Sunday, April 26, 2009

viva la raza

i got just about the best compliment ever today. maybe not ever, but it certainly was meaningful to me.
the other server working with me told one of the hispanic women who works in the kitchen that we needed rolls up front. the hispanic woman is someone i have a ton of respect for not only for her general pleasant disposition(i have never heard a cross word come from her mouth much less a complaint prior to this conversation in the 2 years i have worked with her.) but also her amazing work ethic(she has never missed a single day of work regardless of her health, works insanely hard doing anything and everything asked of her and often not asked. when she is not busy, but sees others are she jumps in to help learning how to roll silverware on the fly for instance.). the other server telling her to bring us rolls is lazy and rude. to begin with, it is the servers job to bring forward bread to warmers as needed not the kitchen staff. and, we really were far from busy. i think at most we may have had 2 tables each, but i doubt we even had that. in the time it took her to tell the kitchen worker, the server could have easily done it herself. plus, i am big on asking people to help you when you need it not telling other people what to do. in my world, please will get you far. telling me what to do is likely to get my dander up to say the least.
well, the kitchen worker brought the rolls forward, but surprisingly turned to the other server and in her broken english said "you lazy, not like rebecca. she no lazy." (my hispanic coworkers are my only coworkers who call me rebecca not becca.) i honestly think i blushed. coming from one of the hardest working coworkers at my job, that was one heck of a compliment.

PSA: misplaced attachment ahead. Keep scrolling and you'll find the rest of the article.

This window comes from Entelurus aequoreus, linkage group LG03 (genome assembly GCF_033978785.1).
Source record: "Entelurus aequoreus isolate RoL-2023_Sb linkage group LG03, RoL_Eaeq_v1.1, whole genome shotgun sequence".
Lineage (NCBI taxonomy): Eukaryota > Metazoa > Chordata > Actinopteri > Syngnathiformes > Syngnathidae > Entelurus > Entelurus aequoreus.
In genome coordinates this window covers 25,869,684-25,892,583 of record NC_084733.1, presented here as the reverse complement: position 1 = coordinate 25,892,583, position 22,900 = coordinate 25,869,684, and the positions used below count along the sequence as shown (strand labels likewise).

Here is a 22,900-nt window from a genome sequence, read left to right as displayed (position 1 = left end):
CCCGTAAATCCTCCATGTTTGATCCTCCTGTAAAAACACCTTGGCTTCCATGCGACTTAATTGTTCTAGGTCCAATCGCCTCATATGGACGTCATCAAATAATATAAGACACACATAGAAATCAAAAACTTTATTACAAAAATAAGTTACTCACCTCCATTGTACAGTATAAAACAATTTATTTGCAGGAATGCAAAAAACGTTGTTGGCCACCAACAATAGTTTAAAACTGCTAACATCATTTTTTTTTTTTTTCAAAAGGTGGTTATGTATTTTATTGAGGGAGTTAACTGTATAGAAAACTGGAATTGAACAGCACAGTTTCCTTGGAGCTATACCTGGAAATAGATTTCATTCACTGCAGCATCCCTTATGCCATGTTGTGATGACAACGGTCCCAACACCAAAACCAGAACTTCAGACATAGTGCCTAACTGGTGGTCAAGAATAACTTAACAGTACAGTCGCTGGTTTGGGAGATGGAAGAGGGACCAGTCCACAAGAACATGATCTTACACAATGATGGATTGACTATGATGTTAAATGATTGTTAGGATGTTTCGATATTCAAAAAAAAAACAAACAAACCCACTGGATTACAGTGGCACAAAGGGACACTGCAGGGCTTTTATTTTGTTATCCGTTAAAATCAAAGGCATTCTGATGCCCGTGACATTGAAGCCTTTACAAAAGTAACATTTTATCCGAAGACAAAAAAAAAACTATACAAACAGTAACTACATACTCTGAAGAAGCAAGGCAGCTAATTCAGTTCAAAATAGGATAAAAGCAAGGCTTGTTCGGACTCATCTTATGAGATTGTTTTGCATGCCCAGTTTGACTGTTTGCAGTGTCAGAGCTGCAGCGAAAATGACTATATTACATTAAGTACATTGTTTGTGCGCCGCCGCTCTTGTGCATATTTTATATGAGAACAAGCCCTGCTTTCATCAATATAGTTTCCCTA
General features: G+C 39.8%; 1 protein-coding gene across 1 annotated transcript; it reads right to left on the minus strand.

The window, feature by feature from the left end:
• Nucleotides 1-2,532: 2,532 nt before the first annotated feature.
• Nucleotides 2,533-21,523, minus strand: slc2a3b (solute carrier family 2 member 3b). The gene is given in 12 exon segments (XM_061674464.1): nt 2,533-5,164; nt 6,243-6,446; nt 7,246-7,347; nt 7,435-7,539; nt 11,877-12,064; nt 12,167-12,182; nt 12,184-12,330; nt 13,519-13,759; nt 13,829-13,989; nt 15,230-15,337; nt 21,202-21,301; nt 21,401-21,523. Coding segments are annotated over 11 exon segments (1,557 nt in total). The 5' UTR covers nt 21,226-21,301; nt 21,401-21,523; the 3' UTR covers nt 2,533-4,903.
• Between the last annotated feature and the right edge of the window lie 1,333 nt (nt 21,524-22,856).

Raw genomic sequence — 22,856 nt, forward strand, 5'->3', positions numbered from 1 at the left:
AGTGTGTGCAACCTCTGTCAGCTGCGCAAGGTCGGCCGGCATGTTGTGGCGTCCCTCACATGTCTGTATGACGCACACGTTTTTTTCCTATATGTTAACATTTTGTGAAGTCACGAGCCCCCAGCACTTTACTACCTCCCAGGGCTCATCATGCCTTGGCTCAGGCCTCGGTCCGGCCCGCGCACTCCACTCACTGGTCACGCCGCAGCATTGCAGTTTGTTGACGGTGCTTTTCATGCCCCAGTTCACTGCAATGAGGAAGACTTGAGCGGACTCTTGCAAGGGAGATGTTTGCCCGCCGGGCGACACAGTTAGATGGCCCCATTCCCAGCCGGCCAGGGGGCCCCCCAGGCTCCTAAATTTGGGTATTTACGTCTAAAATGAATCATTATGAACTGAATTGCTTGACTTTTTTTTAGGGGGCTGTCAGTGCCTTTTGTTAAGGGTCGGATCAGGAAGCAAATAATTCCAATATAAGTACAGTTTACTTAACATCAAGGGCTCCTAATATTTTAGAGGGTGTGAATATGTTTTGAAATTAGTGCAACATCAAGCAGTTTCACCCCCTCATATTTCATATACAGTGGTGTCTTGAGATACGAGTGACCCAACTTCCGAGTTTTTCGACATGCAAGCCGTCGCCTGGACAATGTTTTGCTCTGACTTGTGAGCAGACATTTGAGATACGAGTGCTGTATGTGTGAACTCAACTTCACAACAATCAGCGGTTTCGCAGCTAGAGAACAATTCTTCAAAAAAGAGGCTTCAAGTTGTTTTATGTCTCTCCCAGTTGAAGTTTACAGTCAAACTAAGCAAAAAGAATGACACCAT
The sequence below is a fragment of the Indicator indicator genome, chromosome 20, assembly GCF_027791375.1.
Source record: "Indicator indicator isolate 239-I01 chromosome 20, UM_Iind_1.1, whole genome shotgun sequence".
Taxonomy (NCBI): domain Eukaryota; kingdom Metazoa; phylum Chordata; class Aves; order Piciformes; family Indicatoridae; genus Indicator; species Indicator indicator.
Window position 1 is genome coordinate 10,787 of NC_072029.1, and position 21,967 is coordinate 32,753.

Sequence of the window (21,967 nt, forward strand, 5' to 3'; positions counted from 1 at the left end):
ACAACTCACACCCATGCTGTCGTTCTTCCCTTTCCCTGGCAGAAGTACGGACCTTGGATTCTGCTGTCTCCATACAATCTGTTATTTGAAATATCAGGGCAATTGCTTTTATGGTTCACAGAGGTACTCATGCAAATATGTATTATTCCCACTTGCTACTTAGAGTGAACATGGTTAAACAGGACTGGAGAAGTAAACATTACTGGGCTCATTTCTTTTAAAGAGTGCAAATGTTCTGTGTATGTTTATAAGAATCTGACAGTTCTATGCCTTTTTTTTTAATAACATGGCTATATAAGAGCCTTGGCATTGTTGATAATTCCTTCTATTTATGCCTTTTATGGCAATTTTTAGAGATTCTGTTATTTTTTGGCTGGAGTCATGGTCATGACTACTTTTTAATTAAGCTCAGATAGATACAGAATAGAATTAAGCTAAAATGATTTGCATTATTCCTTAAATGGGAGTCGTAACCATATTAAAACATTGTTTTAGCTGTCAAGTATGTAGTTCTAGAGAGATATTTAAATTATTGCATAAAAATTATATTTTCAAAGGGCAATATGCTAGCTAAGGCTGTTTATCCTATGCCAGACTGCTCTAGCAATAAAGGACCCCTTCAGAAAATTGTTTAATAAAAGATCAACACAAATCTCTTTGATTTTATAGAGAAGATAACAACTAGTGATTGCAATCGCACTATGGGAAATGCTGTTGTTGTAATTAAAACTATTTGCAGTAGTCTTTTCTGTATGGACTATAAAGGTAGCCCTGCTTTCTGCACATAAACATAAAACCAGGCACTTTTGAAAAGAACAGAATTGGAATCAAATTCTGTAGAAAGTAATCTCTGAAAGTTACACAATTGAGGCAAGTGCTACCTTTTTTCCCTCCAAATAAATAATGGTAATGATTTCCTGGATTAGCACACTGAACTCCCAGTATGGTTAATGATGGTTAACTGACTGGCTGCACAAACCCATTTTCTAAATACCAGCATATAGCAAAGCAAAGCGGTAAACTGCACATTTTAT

and at the same time, it made me feel guilty. you see many of my hispanic coworkers do much more than their fair share of their work. most not all, come in every day without fail, smile and work hard without stopping the whole time they are there. they make a lot of employees look subpar when compared to their effort. they often do the work that none of the rest of us want to do and usually with a smile and rarely rewards like employee of the month.
i have read most of anthony bourdain's writing including some of his fiction. and, i can say i have seen most of his shows such as a cook's tour and no reservations. one thing that i can say is an underlying thread in his work is mad respect for the hispanic workers in restaurants who are the backbone of the restaurant industry in the united states. customers may not see them, but they toil tirelessly to ensure that restaurants keep going. i stole my title from anthony bourdain's use of the phrase viva la raza. in fact, it is a title to a chapter in one of his books. please don't ask me to recall which one after such a long day(i worked a double.) literally, it means long live the race specifically mexican. however, he uses it generally as a cry of thanks to those unsung kitchen heroes. and, i concur.
Post a Comment